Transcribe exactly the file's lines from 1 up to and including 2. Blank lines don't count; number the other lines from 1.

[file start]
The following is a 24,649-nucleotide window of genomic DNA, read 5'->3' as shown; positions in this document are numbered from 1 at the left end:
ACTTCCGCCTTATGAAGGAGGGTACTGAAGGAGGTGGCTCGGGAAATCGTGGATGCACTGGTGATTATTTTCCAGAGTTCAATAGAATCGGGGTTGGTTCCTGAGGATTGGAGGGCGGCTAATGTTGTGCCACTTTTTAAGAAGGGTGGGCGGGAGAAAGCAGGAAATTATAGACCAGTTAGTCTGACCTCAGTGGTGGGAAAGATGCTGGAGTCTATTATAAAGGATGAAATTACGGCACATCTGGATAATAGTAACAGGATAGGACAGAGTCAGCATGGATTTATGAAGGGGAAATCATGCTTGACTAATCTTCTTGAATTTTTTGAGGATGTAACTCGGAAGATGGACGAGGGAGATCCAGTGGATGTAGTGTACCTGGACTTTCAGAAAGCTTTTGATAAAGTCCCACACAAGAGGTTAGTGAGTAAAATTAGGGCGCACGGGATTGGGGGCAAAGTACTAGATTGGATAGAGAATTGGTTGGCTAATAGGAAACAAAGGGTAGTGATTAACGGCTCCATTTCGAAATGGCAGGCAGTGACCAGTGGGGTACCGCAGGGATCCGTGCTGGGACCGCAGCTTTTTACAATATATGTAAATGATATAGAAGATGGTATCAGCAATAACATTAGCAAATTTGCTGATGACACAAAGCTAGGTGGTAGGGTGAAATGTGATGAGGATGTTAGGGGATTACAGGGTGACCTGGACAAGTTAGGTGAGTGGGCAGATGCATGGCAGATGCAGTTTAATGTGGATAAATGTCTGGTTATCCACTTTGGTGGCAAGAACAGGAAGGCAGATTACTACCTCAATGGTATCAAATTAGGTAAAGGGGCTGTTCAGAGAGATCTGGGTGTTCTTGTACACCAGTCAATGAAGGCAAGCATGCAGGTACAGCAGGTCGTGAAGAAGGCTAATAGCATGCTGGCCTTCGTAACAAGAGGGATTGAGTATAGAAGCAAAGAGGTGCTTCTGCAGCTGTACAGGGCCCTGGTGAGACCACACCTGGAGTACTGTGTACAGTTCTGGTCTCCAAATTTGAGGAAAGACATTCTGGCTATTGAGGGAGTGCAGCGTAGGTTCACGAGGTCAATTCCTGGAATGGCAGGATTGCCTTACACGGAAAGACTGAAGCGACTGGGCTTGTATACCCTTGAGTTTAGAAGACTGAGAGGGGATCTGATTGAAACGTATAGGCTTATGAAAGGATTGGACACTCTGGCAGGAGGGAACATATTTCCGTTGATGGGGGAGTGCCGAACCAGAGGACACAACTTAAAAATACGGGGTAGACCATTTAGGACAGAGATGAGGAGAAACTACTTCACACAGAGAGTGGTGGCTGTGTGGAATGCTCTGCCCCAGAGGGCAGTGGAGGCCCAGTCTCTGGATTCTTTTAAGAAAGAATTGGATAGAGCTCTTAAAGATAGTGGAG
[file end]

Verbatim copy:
The following is a 24,649-nucleotide window of genomic DNA, read 5'->3' as shown; positions in this document are numbered from 1 at the left end:
ACTTCCGCCTTATGAAGGAGGGTACTGAAGGAGGTGGCTCGGGAAATCGTGGATGCACTGGTGATTATTTTCCAGAGTTCAATAGAATCGGGGTTGGTTCCTGAGGATTGGAGGGCGGCTAATGTTGTGCCACTTTTTAAGAAGGGTGGGCGGGAGAAAGCAGGAAATTATAGACCAGTTAGTCTGACCTCAGTGGTGGGAAAGATGCTGGAGTCTATTATAAAGGATGAAATTACGGCACATCTGGATAATAGTAACAGGATAGGACAGAGTCAGCATGGATTTATGAAGGGGAAATCATGCTTGACTAATCTTCTTGAATTTTTTGAGGATGTAACTCGGAAGATGGACGAGGGAGATCCAGTGGATGTAGTGTACCTGGACTTTCAGAAAGCTTTTGATAAAGTCCCACACAAGAGGTTAGTGAGTAAAATTAGGGCGCACGGGATTGGGGGCAAAGTACTAGATTGGATAGAGAATTGGTTGGCTAATAGGAAACAAAGGGTAGTGATTAACGGCTCCATTTCGAAATGGCAGGCAGTGACCAGTGGGGTACCGCAGGGATCCGTGCTGGGACCGCAGCTTTTTACAATATATGTAAATGATATAGAAGATGGTATCAGCAATAACATTAGCAAATTTGCTGATGACACAAAGCTAGGTGGTAGGGTGAAATGTGATGAGGATGTTAGGGGATTACAGGGTGACCTGGACAAGTTAGGTGAGTGGGCAGATGCATGGCAGATGCAGTTTAATGTGGATAAATGTCTGGTTATCCACTTTGGTGGCAAGAACAGGAAGGCAGATTACTACCTCAATGGTATCAAATTAGGTAAAGGGGCTGTTCAGAGAGATCTGGGTGTTCTTGTACACCAGTCAATGAAGGCAAGCATGCAGGTACAGCAGGTCGTGAAGAAGGCTAATAGCATGCTGGCCTTCGTAACAAGAGGGATTGAGTATAGAAGCAAAGAGGTGCTTCTGCAGCTGTACAGGGCCCTGGTGAGACCACACCTGGAGTACTGTGTACAGTTCTGGTCTCCAAATTTGAGGAAAGACATTCTGGCTATTGAGGGAGTGCAGCGTAGGTTCACGAGGTCAATTCCTGGAATGGCAGGATTGCCTTACACGGAAAGACTGAAGCGACTGGGCTTGTATACCCTTGAGTTTAGAAGACTGAGAGGGGATCTGATTGAAACGTATAGGCTTATGAAAGGATTGGACACTCTGGCAGGAGGGAACATATTTCCGTTGATGGGGGAGTGCCGAACCAGAGGACACAACTTAAAAATACGGGGTAGACCATTTAGGACAGAGATGAGGAGAAACTACTTCACACAGAGAGTGGTGGCTGTGTGGAATGCTCTGCCCCAGAGGGCAGTGGAGGCCCAGTCTCTGGATTCTTTTAAGAAAGAATTGGATAGAGCTCTTAAAGATAGTGGAG